After more than a week full of fierce and hostile campaigning by the Shiv Sena and BJP for control of the Kalyan-Dombivli Municipal Corporation (KDMC), people exercised their franchise on Sunday.
The voter turnout, however, was low at 47% — 2% lower than in 2010 — despite the canvassing by chief minister Devendra Fadnavis and Shiv Sena chief Uddhav Thackeray.
The results will be out on Monday and are likely to change the power dynamics at the state level between the allies, who contested separately. Traditionally, a low turnout favours the incumbent — in this case, the Sena that was the larger party in the KDMC. The polls to the 122-ward civic body are also a question of prestige, as the Sena and BJP had ruled the civic body together since its inception in 1995.
Both parties also consider this the dress rehearsal for the Mumbai civic body polls in 2017.
After instances of violent attacks by political workers in the run-up to the polls, Sunday also saw its own share of controversies. In Dombivli, there was a tussle between workers of various parties, with a political activist brandishing a sword.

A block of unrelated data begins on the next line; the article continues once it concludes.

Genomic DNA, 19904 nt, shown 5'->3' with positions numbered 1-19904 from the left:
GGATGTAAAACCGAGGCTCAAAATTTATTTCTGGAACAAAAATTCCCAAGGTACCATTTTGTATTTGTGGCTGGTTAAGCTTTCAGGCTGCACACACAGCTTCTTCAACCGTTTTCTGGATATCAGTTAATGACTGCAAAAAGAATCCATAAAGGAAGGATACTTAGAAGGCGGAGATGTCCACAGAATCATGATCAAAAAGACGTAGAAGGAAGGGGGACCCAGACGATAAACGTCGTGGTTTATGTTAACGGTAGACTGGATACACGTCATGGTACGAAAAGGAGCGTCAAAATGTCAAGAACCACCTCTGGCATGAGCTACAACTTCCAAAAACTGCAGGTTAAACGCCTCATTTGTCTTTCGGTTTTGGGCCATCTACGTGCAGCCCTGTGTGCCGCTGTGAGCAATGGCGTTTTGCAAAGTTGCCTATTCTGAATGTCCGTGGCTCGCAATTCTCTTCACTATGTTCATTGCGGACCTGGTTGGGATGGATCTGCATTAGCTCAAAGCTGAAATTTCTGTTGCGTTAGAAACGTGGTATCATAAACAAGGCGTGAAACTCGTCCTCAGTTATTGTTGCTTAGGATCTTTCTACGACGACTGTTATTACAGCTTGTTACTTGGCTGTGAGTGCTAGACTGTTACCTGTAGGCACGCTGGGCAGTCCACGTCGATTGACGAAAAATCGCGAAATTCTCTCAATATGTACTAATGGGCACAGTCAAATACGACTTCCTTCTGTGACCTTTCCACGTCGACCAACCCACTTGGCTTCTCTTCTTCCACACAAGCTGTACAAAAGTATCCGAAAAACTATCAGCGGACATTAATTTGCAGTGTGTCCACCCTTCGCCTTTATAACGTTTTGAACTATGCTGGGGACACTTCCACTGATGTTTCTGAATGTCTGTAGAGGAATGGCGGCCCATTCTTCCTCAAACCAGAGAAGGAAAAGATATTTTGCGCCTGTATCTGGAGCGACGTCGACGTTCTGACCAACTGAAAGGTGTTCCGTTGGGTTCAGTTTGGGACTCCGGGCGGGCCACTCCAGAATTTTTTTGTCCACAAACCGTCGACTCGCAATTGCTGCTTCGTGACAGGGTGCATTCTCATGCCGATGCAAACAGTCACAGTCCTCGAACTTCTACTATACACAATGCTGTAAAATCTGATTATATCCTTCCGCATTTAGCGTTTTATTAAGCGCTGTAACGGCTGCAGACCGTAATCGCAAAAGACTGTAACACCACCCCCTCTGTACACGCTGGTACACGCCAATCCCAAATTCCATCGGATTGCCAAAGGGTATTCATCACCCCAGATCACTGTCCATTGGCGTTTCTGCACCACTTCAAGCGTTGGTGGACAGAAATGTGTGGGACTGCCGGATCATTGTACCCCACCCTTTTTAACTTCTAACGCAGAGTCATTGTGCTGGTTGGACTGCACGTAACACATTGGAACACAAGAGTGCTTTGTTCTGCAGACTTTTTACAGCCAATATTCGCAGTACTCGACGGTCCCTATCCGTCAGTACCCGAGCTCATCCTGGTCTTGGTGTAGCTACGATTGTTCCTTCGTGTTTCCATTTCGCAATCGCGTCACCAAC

The BJP complained their workers were kidnapped and assaulted by the MNS. BJP legislator Ravindra Chavan said MNS corporator Manda Patil was behind the incident. Manda Patil, however, denied any role in the episode.
“It was in fact the BJP that started the fight,” Patil said.
The day also saw at least 150 cases of bogus voting registered in Kalyan and Dombivli. Four people were arrested and four others were detained at two different places with fake voting cards.
As a preventive measure, the police had prohibited senior Sena and BJP leaders, including guardian minister Eknath Shinde, from entering the KDMC jurisdiction.
The Kolhapur civic body also went to polls on Sunday. Here, an impressive 70% came out to vote. Sena and BJP are fighting independently here too to wrest the local civic body from the incumbent Nationalist Congress Party (NCP).
While both polls will be a test of the popularity of the Sena and BJP, the KDMC polls are being held as the real litmus test, largely owing to its proximity to Mumbai, and also because that region is considered a Sena citadel.
The last stages of campaigning last week had got bitter, with Thackeray even threatening to walk out of the state government if the BJP did not curb its ‘arrogance’.
As the polls are the first after Fadnavis became CM, it is said to be a crucial indicator of his popularity too.